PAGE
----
• Declaration of Independence

    Declaration of Independence
    The Declaration of Independence was signed on July 4, 1776. The colonial governments tried to reach a peaceful reconciliation of these differences with Great Britain, but were continually ignored. This document states that their rights were violated by Britain. These rights include the right to life, liberty and the pursuit of happiness. Upon the signing of the Declaration of Independence, the United States became its own nation, and would have no further relations with Great Britain.
  • Trenton

    On Dec. 26, 1776 General Washington and his troops attacked the German troops camped in Trenton. Washington assumed that the Germans would be celebrating Christmas and would be thoroughly drunk, and took the chance of launching a surprise attack on them. The Germans were taken by surprise, and Washington and his troops killed or captured more than 1000 Hessians (the German soldiers) in only 45min. This attack was a success for the colonists, and helped boost their spirits.
  • Princeton

    General Howe (British general) heard of the defeat in Trenton, and ordered 8000 British soldiers to capture Washington’s force of only 1500 men. Washington and his troops pretended to be trapped, but on Jan. 3, 1777, slipped away and launched a surprise attack on a British force in Princeton. This victory helped to replenish the hopes of freedom for the colonists.
  • Saratoga

    On Oct. 7, 1777, Burgoyne and his troops were forced to surrender to New York and New England’s militia. They had been surrounded by a force almost twice the size of his own, and they were unable to get food, retreat or advance to safety. This victory resulted in the British ministers granting the Americans the right of self-government within the British Empire, and France signed 2 treaties with the Continental Congress.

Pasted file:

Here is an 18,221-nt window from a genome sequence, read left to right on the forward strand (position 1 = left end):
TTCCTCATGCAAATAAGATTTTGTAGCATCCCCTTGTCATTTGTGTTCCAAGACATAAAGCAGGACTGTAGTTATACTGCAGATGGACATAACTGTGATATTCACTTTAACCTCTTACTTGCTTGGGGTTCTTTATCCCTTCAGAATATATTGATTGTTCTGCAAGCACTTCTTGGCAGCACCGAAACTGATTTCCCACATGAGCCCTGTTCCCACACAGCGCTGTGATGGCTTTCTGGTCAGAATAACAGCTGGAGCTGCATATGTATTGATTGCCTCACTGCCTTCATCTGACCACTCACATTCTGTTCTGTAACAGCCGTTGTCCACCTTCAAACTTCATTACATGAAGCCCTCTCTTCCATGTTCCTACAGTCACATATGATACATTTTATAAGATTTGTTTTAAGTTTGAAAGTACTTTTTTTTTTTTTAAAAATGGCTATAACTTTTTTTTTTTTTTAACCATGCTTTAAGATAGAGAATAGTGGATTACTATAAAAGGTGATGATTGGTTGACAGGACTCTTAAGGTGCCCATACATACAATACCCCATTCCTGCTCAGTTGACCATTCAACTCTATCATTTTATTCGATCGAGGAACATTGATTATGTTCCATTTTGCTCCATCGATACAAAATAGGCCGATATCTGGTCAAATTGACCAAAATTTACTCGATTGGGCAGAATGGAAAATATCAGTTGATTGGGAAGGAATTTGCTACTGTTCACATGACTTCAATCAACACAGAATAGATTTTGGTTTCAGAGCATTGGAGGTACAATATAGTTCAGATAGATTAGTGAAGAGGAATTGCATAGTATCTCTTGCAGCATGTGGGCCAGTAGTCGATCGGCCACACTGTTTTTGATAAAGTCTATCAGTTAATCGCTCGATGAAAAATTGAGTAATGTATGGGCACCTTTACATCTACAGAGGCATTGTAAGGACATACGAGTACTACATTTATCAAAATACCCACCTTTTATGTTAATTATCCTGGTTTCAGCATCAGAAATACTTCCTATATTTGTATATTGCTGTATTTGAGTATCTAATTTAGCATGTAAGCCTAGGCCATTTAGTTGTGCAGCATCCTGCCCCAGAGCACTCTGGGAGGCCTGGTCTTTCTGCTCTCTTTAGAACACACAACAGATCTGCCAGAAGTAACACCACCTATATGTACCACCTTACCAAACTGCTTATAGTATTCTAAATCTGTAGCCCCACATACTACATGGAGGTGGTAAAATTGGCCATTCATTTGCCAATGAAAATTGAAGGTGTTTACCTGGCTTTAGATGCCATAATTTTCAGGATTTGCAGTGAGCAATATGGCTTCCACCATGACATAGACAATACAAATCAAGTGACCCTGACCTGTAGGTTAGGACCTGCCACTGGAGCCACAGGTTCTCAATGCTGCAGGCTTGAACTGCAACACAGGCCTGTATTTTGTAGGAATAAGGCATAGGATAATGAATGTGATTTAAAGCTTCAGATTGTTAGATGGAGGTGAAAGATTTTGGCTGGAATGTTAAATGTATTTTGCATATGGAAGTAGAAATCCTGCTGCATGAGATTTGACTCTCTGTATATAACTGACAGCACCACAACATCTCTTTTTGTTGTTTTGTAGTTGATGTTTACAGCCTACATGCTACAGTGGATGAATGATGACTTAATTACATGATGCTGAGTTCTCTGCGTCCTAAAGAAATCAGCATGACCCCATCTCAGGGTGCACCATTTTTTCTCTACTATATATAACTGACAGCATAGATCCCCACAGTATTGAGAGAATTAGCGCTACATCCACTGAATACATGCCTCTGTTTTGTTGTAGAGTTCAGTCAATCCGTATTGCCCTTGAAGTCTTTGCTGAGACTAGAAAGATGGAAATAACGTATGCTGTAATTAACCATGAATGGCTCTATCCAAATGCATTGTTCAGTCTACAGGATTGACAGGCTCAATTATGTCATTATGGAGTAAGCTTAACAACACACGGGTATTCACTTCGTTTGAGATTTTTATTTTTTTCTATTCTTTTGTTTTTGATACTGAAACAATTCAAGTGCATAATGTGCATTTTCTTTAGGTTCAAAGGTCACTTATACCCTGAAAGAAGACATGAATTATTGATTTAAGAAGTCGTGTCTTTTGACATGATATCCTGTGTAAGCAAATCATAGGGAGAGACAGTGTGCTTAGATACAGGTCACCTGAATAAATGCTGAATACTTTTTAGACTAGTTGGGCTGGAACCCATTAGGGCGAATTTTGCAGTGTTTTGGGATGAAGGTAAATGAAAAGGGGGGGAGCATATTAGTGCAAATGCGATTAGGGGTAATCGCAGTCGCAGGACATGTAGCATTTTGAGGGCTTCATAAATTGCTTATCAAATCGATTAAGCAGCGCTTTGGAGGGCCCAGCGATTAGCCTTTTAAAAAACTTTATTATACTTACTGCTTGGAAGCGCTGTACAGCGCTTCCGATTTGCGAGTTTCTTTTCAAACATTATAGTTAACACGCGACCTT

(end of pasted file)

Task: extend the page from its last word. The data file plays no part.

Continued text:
• Valley Forge

    Valley Forge
    On Dec. 19, 1777, General Washington`s troops marched into Valley Forge after a treacherous journey from Pennsylvania. The troops were famished, poorly dressed, and they had to endure harsh, winter weather condidtions. Valley Forge, 25 miles from Philadelphia, was a good choice. It was a high plateau, and one side it was protected by the river. Two shallow creeks provided natural barriers that would present problems for attacking cavalry and artillery. Any attackers would have to charge uphill.
  • Charleston

    The Battle of Charleston took place from April 11 to May 12, 1779. On October 25, 1779, Sir Henry Clinton led a combined British military and naval expedition southward from Newport, Rhode Island. He was joined by Charles Cornwallis and Lord Rawdon for a combined force of 14,000 troops and 90 ships. They reached Charleston on April 11 and began a siege. The town was poorly fortified. On May 12, American Major General Benjamin Lincoln was forced to surrender the city along with his 5,000 troops.
  • Yorktown

    The Battle of Yorktown is considered to be the battle that ended the Revolutionary War. The Americans and French were fighting against the British led by Lord Cornwallis. General Washington and his troops trapped the British with the help of the French. They decepted the British into thinking they would be in New York, but actually they went south to Virginia. They surrounded the British by land and cut off their escape route by the York River to force them to surrender.